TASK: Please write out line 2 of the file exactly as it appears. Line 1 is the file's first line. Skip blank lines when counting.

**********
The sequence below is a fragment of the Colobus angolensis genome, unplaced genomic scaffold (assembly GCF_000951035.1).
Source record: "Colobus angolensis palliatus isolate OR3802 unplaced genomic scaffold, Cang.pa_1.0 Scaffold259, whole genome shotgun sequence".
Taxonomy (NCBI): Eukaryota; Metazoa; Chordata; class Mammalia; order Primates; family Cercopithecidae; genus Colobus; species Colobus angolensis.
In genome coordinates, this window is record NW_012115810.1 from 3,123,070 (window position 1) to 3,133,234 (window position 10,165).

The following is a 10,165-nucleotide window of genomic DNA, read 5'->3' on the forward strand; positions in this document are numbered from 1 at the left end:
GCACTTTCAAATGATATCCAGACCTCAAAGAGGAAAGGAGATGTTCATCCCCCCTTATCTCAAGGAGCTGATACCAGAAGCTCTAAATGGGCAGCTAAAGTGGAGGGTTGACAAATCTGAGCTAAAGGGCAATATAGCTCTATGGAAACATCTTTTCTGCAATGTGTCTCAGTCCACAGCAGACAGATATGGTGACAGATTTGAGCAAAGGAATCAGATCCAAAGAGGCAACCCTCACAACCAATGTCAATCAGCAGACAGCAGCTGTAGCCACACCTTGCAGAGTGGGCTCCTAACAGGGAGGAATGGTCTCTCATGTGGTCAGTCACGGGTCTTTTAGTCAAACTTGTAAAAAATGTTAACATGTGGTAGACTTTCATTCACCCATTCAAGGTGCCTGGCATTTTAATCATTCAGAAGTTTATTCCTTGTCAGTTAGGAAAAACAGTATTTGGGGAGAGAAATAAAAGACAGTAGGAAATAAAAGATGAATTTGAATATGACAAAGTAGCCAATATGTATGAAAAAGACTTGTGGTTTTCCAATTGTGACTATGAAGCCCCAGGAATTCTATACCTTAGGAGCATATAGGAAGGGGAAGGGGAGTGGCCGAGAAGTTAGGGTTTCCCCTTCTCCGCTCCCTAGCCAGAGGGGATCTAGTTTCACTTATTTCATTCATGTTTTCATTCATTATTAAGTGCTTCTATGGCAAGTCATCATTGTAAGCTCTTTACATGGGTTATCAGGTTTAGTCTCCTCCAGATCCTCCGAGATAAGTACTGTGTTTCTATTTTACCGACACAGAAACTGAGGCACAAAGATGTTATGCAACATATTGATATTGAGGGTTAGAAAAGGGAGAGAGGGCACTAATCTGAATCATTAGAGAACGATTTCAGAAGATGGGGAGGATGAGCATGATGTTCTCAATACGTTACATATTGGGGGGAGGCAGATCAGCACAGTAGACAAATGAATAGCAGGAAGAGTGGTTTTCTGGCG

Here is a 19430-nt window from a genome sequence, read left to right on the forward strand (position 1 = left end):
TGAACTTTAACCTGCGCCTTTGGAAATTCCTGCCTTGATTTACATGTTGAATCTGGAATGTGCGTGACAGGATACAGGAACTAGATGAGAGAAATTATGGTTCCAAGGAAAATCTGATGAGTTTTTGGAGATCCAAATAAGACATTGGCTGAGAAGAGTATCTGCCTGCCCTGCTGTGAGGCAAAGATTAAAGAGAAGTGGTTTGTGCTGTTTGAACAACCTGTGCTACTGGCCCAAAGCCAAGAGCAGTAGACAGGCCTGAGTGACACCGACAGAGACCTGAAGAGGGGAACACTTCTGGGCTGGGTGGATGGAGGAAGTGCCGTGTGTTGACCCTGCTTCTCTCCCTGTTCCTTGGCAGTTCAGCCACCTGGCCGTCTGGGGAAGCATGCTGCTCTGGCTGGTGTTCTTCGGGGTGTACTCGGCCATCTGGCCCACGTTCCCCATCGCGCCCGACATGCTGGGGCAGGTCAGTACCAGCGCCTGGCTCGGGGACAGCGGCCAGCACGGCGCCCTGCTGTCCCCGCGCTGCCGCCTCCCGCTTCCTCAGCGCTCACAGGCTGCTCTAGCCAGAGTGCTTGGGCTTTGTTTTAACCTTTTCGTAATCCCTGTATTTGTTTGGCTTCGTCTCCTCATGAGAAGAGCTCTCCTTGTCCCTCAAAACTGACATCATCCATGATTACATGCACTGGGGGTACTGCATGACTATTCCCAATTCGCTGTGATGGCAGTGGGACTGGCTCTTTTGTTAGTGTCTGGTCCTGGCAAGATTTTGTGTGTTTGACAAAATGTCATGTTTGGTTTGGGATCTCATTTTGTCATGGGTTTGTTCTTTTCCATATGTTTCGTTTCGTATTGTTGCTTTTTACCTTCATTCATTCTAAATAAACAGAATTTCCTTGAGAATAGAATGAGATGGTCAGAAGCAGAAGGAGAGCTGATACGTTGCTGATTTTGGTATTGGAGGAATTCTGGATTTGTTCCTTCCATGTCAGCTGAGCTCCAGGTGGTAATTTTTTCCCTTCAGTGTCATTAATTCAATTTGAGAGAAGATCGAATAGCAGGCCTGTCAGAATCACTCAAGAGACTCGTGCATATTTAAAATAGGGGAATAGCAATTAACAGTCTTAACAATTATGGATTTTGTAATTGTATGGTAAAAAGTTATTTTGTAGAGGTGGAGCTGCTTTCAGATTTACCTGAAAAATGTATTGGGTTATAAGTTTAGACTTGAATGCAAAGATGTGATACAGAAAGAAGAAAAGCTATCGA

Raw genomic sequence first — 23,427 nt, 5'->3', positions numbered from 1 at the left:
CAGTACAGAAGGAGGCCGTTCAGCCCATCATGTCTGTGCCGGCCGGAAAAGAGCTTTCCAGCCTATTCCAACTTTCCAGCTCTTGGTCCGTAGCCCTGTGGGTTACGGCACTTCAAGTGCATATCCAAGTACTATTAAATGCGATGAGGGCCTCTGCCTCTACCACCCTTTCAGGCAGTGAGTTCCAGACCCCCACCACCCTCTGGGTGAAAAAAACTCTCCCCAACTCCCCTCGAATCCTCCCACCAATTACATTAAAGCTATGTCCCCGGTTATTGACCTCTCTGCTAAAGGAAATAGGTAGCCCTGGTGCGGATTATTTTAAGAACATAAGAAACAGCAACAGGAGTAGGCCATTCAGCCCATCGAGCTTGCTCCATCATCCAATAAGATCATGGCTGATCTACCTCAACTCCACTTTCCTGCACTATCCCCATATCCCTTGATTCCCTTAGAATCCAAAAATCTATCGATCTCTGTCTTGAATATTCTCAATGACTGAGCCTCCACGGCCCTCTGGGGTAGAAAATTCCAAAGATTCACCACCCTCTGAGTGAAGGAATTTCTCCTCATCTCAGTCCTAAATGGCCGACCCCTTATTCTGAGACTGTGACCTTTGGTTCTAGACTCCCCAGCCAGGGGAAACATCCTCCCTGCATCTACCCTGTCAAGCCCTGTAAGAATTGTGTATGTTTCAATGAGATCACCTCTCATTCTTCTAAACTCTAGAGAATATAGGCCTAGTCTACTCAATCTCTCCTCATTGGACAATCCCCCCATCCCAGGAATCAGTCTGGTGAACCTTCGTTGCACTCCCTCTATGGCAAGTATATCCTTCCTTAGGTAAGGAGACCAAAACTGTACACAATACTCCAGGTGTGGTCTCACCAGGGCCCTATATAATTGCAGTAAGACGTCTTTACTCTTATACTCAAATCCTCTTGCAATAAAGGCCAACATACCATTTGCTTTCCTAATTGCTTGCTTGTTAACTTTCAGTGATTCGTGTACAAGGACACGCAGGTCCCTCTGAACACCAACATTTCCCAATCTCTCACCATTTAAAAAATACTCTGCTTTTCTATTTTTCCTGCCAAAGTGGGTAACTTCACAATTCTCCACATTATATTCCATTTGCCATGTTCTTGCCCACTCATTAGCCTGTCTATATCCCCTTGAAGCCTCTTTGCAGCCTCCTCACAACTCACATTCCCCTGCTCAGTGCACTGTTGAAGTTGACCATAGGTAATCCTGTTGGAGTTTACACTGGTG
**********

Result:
Source record: "Colobus angolensis palliatus isolate OR3802 unplaced genomic scaffold, Cang.pa_1.0 Scaffold259, whole genome shotgun sequence".